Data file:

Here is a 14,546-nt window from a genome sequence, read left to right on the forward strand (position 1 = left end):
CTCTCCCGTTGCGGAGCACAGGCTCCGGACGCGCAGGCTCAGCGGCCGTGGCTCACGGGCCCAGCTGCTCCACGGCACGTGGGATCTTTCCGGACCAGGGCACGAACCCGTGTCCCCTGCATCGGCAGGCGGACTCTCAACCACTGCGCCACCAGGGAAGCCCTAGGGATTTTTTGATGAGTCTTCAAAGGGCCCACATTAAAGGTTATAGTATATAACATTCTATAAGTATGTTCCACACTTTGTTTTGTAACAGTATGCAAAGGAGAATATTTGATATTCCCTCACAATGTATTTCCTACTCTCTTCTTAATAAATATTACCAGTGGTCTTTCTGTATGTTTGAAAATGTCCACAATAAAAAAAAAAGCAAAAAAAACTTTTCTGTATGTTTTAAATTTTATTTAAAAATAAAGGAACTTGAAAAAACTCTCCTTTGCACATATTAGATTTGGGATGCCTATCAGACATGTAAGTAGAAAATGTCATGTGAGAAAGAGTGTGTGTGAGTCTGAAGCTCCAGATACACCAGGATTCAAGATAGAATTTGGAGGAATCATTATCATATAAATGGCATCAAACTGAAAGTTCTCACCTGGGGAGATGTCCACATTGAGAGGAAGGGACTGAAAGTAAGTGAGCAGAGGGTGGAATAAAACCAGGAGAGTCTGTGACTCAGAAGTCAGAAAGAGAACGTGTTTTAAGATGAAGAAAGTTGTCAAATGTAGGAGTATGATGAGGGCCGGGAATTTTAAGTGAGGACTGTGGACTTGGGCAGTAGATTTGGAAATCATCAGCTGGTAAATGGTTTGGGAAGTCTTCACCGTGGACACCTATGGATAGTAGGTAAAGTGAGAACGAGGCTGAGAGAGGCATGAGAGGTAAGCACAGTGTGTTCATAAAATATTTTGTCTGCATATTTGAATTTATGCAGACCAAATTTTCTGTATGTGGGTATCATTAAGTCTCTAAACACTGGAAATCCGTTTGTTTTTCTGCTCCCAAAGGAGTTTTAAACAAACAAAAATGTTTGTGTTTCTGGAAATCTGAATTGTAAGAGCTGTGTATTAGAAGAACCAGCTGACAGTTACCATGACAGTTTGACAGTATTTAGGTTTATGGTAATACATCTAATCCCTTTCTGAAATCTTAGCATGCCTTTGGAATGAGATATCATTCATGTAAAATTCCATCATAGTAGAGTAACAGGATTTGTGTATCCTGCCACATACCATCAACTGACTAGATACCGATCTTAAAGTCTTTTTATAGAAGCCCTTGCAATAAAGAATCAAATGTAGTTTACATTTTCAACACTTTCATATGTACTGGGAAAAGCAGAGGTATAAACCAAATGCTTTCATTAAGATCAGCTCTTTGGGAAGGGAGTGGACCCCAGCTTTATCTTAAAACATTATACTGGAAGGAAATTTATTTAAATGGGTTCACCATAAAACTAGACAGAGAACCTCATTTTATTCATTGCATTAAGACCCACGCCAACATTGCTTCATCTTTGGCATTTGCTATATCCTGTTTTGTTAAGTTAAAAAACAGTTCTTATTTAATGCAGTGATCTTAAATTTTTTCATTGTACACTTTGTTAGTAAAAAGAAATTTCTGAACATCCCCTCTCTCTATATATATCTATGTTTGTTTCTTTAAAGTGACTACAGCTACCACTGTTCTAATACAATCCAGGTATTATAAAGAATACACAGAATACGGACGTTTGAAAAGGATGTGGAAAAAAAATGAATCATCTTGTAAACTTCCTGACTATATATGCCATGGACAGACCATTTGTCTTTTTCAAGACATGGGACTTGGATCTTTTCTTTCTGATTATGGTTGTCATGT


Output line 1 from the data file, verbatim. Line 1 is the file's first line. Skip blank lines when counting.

Here is a 14,546-nt window from a genome sequence, read left to right on the forward strand (position 1 = left end):